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‘Tis the season to be fussy… how to encourage your children to eat their sprouts

Evolutionary biology gives children a wonderful gift at Christmas… a proven scientific excuse for disliking sprouts.

Our ancestors learned to develop a preference for sweet tastes, which signalled high-energy content, over bitter foods, which ran the risk of being rotten, as they hunted and foraged to survive.

So, youngsters aren’t being awkward when they say they don’t like some vegetables – they’re simply exhibiting natural gatherer instincts.

Luckily, Loughborough University is a leading research centre for child psychology, with a particular expertise in child eating habit.

And as part of the Christmas and New Year health and fitness campaign Dr Gemma Witcomb and Dr Emma Haycraft have created a list of top tips to combat your little ones’ predisposed aversion to greens.

“Food refusal is actually a developmentally predictable stage that most children will go through, peaking around 18 to 24 months of age,” said Dr Witcomb.

“So, if your little one is at this stage in their life, don’t be surprised if their Christmas dinner is not gobbled up with glee.

“Equally, don’t be surprised if they do seem to show an interest in eating your Christmas chocolates, but avoid the brussels sprouts.

“The preference for sweet tastes and dislike of bitter tastes are innate and are heavily rooted in our evolutionary biology and they’re useful for signally energy density and food freshness.

“What is important is how these eating behaviours are managed.”

Combat fussy Christmas eating… top tips:

  • Relax the pressure: The festive period is stressful enough. Don’t focus on your child’s rejection of their vegetables and don’t pressure them to eat something that they don’t want to. It won’t encourage them to like it in the long term.
  • Embrace the many family meals and get-togethers as a chance to model healthy eating behaviour: Children learn from others and will often try a new food if they see others eating and enjoying it. Is there a vegetable that you are struggling to get your child to taste? Serve it up at a family meal and gets others involved in showing your child that it tastes good. 
  • Watch portion sizes: Christmas is often associated with excess, make sure that you don’t give unrealistic portion sizes to children and then pressure them to eat it all. Continually doing so teaches children that they don’t know when they are full and does not create happy mealtimes.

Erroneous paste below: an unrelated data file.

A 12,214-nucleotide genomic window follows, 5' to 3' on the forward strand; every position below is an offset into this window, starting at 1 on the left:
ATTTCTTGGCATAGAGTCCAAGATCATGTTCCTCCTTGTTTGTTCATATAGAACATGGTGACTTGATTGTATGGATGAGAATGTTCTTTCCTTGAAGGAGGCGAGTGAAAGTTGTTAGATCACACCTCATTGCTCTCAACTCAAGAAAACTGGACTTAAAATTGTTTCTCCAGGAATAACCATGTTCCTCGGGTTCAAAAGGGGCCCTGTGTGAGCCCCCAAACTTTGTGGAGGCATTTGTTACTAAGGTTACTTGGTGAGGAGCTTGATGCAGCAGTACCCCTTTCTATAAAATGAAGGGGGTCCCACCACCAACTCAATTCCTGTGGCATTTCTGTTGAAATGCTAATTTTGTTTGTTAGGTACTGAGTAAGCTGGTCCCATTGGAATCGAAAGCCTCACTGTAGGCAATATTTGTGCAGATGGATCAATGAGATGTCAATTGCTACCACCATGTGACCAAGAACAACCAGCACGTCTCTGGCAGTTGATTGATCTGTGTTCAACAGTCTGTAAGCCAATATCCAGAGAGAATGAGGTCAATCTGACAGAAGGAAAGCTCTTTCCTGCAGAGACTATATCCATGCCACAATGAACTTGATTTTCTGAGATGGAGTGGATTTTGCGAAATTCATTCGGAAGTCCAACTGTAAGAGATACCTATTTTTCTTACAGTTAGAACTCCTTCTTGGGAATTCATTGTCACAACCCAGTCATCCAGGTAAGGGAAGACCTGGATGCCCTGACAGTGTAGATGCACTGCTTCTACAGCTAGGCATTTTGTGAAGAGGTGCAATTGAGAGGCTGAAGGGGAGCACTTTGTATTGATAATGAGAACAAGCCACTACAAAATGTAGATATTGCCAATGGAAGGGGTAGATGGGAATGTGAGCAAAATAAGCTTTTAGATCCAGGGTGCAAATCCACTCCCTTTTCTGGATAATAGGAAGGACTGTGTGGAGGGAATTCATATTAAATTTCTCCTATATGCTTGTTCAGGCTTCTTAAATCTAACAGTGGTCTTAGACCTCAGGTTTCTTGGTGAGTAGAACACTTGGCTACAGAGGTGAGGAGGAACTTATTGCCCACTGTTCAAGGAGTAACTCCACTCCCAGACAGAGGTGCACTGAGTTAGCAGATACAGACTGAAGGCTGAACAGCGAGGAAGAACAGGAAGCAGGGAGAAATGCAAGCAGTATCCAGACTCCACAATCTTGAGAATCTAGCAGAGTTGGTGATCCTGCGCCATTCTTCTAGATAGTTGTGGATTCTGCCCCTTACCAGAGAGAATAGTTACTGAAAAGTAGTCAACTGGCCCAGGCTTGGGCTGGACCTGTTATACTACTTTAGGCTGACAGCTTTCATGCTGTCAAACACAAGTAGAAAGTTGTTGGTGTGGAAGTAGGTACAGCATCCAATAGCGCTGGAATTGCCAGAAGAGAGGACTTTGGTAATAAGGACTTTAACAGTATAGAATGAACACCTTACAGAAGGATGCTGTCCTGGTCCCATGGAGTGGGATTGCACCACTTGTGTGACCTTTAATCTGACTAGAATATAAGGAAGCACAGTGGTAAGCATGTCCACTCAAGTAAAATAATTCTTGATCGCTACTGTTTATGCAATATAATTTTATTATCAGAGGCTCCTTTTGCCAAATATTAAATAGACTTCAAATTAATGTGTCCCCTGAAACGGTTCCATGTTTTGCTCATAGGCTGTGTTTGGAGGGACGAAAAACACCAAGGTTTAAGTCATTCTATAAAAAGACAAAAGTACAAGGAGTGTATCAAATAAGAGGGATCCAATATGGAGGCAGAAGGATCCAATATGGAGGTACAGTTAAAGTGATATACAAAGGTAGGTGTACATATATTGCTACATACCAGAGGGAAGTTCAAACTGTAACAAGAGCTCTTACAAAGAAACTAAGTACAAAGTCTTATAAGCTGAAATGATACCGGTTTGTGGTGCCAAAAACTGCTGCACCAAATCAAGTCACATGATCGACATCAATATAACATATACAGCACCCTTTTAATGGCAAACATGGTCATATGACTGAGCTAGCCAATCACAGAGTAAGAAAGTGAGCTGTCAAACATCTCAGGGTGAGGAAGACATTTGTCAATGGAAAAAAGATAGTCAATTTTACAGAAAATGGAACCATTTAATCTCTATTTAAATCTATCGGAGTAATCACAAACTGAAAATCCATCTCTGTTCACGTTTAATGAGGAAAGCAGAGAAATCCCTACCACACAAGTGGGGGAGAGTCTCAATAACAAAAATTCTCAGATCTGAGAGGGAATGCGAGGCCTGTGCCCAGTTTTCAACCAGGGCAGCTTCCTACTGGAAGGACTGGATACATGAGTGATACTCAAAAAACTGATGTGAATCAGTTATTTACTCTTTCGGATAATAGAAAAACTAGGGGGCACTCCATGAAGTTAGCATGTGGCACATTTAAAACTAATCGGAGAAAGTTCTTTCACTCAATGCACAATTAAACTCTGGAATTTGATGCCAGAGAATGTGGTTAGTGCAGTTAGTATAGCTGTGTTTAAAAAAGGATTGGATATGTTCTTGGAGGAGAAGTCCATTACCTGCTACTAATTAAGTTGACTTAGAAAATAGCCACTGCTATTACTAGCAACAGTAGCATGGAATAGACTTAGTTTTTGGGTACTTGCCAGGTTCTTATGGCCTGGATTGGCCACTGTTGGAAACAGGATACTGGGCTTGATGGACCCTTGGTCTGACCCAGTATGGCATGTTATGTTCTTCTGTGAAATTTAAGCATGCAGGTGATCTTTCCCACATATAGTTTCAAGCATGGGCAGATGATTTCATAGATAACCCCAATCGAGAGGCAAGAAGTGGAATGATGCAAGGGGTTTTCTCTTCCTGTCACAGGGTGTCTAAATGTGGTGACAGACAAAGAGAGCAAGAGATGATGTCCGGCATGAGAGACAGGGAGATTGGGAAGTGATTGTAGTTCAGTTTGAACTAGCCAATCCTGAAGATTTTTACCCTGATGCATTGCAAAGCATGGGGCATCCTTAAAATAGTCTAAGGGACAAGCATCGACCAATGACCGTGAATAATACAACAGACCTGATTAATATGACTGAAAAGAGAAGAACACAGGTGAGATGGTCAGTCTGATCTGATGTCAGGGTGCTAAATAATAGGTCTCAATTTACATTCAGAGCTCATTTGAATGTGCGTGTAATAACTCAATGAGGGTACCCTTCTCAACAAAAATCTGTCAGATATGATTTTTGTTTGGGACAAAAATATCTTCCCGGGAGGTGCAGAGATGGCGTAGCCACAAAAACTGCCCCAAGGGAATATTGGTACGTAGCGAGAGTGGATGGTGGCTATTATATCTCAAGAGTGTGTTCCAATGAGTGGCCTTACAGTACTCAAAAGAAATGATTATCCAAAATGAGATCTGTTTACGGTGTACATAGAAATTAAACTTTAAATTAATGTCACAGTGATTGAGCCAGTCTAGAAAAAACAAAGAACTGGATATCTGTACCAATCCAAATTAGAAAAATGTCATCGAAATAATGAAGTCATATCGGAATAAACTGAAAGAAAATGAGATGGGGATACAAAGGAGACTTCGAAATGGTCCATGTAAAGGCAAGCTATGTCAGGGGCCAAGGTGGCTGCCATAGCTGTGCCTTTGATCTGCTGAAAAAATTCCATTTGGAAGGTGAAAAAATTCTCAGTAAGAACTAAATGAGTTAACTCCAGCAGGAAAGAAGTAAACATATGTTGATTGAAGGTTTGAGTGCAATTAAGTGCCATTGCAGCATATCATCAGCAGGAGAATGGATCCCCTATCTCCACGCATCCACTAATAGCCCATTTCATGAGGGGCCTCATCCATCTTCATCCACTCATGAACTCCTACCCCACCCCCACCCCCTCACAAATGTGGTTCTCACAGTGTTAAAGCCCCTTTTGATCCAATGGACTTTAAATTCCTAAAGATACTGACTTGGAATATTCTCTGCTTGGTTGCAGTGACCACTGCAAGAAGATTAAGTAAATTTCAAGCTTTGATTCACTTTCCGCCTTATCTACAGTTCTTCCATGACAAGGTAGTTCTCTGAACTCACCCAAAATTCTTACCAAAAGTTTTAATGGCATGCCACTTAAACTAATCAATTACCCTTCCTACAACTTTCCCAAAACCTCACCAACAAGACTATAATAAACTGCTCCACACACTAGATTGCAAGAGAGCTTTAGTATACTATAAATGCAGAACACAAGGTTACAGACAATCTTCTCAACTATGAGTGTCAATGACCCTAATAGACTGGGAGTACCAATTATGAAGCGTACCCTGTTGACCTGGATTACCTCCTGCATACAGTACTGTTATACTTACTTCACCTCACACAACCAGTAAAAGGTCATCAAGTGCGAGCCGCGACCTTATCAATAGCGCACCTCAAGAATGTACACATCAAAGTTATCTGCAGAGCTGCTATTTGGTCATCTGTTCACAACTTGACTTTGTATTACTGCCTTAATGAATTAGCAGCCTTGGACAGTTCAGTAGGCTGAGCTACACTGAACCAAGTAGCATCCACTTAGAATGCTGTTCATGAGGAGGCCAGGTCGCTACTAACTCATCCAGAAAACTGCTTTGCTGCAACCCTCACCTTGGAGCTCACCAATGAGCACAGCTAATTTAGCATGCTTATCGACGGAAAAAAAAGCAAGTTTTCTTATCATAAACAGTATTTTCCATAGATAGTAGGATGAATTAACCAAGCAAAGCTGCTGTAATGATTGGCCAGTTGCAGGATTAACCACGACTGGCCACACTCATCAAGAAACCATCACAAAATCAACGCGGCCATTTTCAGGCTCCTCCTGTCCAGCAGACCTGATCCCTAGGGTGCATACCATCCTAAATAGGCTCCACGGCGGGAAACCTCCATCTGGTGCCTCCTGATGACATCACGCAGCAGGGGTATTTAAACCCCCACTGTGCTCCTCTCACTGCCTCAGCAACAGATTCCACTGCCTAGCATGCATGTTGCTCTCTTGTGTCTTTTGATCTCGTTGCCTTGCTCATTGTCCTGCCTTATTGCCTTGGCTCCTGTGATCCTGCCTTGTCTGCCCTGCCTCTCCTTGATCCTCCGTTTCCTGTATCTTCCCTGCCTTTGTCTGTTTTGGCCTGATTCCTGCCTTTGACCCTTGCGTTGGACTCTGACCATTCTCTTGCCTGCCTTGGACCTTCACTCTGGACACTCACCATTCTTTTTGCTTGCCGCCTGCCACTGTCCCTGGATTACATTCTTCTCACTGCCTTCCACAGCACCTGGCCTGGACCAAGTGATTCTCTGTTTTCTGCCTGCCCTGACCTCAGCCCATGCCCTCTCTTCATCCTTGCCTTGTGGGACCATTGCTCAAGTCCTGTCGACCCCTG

• Praise your child for eating (any amount) of their meal and for trying new foods. We all like praise, and it motivates us all.
  • Avoid having lots of food on display if you aren’t happy for your child to eat it. Overt restriction of food makes it highly prized and such food is often eaten to excess when free access is given. Try keeping food out of sight until the kids are in bed, or pre-portioning foods into child-sized portions to make it easier to manage if the children ask for more.
  • Remember, it is Christmas, and some indulgence as part of a healthy lifestyle is ok.

Dr Haycraft said: “When faced with a child who is eating a limited diet, refusing foods, including previously liked foods, and showing preferences only for unhealthy foods, many parents feel unsure how to manage each meal.

“And, in some cases, the tactics that parents fall back on can inadvertently exacerbate the problem.

“But, hopefully, by following these simple pointers you can encourage your youngster improve their diet, and they might even enjoy it.”

Dr Witcomb and Dr Haycraft have pooled their knowledge and created the Child Feeding Guide.

ENDS

Notes for editors

Press release reference number: 17/177

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Loughborough is one of the country’s leading universities, with an international reputation for research that matters, excellence in teaching, strong links with industry, and unrivalled achievement in sport and its underpinning academic disciplines.

It has been awarded five stars in the independent QS Stars university rating scheme, named the best university in the world to study sports-related subjects in the 2017 QS World University Rankings and top in the country for its student experience in the 2016 THE Student Experience Survey.

Loughborough is in the top 10 of every national league table, being ranked 6th in the Guardian University League Table 2018, 7th in the Times and Sunday Times Good University Guide 2018 and 10th in The UK Complete University Guide 2018. It was also named Sports University of the Year by The Times and Sunday Times Good University Guide 2017.

Loughborough is consistently ranked in the top twenty of UK universities in the Times Higher Education’s ‘table of tables’ and is in the top 10 in England for research intensity. In recognition of its contribution to the sector, Loughborough has been awarded seven Queen's Anniversary Prizes.

The Loughborough University London campus is based on the Queen Elizabeth Olympic Park and offers postgraduate and executive-level education, as well as research and enterprise opportunities. It is home to influential thought leaders, pioneering researchers and creative innovators who provide students with the highest quality of teaching and the very latest in modern thinking.

 

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